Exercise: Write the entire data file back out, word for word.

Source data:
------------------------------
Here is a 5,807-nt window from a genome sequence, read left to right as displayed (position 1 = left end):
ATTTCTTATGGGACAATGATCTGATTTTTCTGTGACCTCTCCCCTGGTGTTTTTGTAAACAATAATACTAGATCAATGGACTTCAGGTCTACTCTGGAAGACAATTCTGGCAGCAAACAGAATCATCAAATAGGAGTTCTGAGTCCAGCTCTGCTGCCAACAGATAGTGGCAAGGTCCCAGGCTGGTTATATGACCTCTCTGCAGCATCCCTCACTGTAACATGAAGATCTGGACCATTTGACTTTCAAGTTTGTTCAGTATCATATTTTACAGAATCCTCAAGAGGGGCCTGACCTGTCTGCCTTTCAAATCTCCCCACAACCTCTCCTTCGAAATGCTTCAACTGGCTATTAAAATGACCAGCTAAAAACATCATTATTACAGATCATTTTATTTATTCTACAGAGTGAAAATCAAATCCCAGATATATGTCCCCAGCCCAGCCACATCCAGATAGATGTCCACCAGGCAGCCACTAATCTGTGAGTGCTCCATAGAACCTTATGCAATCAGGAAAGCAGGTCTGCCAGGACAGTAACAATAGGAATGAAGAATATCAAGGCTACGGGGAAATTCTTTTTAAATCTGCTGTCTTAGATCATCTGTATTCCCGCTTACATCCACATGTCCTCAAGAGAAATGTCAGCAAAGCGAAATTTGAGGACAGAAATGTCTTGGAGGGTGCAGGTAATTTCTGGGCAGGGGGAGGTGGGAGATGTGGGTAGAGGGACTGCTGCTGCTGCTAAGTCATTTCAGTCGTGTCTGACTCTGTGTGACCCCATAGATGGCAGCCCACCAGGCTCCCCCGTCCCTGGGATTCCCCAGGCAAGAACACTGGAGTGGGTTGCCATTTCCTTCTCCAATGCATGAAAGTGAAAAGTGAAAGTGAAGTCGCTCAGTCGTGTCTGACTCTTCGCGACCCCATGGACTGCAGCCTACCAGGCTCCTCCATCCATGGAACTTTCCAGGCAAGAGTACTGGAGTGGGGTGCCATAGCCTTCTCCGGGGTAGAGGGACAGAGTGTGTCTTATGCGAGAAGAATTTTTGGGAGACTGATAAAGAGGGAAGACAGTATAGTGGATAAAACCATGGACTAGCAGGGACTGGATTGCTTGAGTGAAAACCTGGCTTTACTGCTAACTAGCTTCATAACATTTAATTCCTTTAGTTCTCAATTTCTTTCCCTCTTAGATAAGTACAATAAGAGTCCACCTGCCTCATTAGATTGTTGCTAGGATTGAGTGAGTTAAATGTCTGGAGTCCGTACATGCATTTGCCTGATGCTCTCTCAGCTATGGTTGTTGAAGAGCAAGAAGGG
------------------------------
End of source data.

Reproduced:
Here is a 5,807-nt window from a genome sequence, read left to right as displayed (position 1 = left end):
ATTTCTTATGGGACAATGATCTGATTTTTCTGTGACCTCTCCCCTGGTGTTTTTGTAAACAATAATACTAGATCAATGGACTTCAGGTCTACTCTGGAAGACAATTCTGGCAGCAAACAGAATCATCAAATAGGAGTTCTGAGTCCAGCTCTGCTGCCAACAGATAGTGGCAAGGTCCCAGGCTGGTTATATGACCTCTCTGCAGCATCCCTCACTGTAACATGAAGATCTGGACCATTTGACTTTCAAGTTTGTTCAGTATCATATTTTACAGAATCCTCAAGAGGGGCCTGACCTGTCTGCCTTTCAAATCTCCCCACAACCTCTCCTTCGAAATGCTTCAACTGGCTATTAAAATGACCAGCTAAAAACATCATTATTACAGATCATTTTATTTATTCTACAGAGTGAAAATCAAATCCCAGATATATGTCCCCAGCCCAGCCACATCCAGATAGATGTCCACCAGGCAGCCACTAATCTGTGAGTGCTCCATAGAACCTTATGCAATCAGGAAAGCAGGTCTGCCAGGACAGTAACAATAGGAATGAAGAATATCAAGGCTACGGGGAAATTCTTTTTAAATCTGCTGTCTTAGATCATCTGTATTCCCGCTTACATCCACATGTCCTCAAGAGAAATGTCAGCAAAGCGAAATTTGAGGACAGAAATGTCTTGGAGGGTGCAGGTAATTTCTGGGCAGGGGGAGGTGGGAGATGTGGGTAGAGGGACTGCTGCTGCTGCTAAGTCATTTCAGTCGTGTCTGACTCTGTGTGACCCCATAGATGGCAGCCCACCAGGCTCCCCCGTCCCTGGGATTCCCCAGGCAAGAACACTGGAGTGGGTTGCCATTTCCTTCTCCAATGCATGAAAGTGAAAAGTGAAAGTGAAGTCGCTCAGTCGTGTCTGACTCTTCGCGACCCCATGGACTGCAGCCTACCAGGCTCCTCCATCCATGGAACTTTCCAGGCAAGAGTACTGGAGTGGGGTGCCATAGCCTTCTCCGGGGTAGAGGGACAGAGTGTGTCTTATGCGAGAAGAATTTTTGGGAGACTGATAAAGAGGGAAGACAGTATAGTGGATAAAACCATGGACTAGCAGGGACTGGATTGCTTGAGTGAAAACCTGGCTTTACTGCTAACTAGCTTCATAACATTTAATTCCTTTAGTTCTCAATTTCTTTCCCTCTTAGATAAGTACAATAAGAGTCCACCTGCCTCATTAGATTGTTGCTAGGATTGAGTGAGTTAAATGTCTGGAGTCCGTACATGCATTTGCCTGATGCTCTCTCAGCTATGGTTGTTGAAGAGCAAGAAGGG